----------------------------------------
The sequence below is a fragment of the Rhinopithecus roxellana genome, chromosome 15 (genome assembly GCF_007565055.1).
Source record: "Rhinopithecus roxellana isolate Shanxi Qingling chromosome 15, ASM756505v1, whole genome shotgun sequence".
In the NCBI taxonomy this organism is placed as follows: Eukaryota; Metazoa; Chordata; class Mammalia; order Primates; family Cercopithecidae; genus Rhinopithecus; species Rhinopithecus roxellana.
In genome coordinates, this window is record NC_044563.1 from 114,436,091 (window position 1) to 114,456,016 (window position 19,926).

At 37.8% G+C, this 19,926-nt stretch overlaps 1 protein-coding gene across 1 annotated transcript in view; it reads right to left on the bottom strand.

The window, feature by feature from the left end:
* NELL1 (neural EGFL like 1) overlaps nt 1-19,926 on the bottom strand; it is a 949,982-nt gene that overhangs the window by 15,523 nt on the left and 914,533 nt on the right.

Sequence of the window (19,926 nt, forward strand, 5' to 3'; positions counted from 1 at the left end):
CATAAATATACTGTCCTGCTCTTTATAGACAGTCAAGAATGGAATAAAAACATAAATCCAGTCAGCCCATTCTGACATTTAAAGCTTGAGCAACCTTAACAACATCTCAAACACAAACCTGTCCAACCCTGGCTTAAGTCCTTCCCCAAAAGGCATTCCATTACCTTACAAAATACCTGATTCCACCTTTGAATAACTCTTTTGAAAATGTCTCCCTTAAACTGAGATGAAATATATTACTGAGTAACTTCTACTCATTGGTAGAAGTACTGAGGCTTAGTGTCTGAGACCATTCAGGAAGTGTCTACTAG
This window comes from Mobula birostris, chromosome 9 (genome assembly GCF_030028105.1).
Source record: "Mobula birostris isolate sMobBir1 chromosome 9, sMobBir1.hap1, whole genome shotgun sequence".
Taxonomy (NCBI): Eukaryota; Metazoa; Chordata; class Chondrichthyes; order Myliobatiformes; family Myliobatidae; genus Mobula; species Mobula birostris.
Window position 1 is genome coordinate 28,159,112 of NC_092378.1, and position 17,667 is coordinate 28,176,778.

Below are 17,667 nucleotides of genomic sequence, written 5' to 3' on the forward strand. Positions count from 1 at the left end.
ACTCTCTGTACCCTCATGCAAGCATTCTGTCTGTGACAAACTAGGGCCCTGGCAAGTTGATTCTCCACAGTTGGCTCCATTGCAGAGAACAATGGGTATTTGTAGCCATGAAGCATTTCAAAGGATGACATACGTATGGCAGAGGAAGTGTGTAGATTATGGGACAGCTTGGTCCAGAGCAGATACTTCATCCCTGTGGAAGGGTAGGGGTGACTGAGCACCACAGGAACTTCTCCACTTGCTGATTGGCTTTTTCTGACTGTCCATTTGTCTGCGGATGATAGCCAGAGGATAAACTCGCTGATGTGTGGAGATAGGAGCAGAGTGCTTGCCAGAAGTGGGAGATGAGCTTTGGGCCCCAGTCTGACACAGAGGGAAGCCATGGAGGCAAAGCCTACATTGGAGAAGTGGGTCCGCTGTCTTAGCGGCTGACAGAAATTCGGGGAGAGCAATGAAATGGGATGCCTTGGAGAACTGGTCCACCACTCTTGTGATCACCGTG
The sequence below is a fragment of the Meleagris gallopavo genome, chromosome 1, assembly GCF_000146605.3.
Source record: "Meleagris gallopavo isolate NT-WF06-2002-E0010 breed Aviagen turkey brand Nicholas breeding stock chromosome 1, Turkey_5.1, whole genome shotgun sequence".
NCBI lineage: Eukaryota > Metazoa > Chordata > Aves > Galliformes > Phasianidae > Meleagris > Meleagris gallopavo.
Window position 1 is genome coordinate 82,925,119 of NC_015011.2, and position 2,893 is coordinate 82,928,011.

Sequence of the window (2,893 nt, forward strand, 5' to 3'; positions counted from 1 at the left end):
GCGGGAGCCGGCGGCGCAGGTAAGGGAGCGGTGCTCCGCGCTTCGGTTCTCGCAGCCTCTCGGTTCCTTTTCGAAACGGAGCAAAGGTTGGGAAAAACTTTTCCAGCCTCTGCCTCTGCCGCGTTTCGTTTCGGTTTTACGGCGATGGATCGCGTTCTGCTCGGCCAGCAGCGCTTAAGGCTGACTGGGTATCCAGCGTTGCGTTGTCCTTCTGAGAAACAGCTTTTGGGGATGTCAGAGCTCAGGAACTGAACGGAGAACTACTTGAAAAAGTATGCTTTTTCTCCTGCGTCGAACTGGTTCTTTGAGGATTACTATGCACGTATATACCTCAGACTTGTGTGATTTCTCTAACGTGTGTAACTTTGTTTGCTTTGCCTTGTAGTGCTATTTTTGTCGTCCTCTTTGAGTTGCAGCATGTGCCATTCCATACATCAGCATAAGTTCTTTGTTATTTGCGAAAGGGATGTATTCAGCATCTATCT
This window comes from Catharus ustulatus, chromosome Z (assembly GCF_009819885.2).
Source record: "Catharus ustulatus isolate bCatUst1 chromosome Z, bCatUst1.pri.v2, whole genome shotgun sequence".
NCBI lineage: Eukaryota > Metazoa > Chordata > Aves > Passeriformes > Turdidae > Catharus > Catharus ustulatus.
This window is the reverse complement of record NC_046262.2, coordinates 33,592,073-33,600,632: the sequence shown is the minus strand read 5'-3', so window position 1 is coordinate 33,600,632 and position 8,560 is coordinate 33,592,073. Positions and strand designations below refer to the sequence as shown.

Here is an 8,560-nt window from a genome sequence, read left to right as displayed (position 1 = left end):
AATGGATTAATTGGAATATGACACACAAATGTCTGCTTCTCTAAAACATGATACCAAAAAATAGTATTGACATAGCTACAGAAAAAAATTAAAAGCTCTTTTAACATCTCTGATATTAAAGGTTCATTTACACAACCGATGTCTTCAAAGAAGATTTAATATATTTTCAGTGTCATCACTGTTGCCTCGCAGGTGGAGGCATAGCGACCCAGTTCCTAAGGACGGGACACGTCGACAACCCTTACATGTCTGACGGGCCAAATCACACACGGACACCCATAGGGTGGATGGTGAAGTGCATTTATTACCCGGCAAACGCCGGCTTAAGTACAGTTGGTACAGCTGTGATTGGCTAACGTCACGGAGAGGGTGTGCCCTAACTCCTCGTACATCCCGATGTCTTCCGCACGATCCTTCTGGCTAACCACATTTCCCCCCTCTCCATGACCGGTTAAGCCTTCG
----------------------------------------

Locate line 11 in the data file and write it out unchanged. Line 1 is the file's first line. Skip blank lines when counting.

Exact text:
Source record: "Mobula birostris isolate sMobBir1 chromosome 9, sMobBir1.hap1, whole genome shotgun sequence".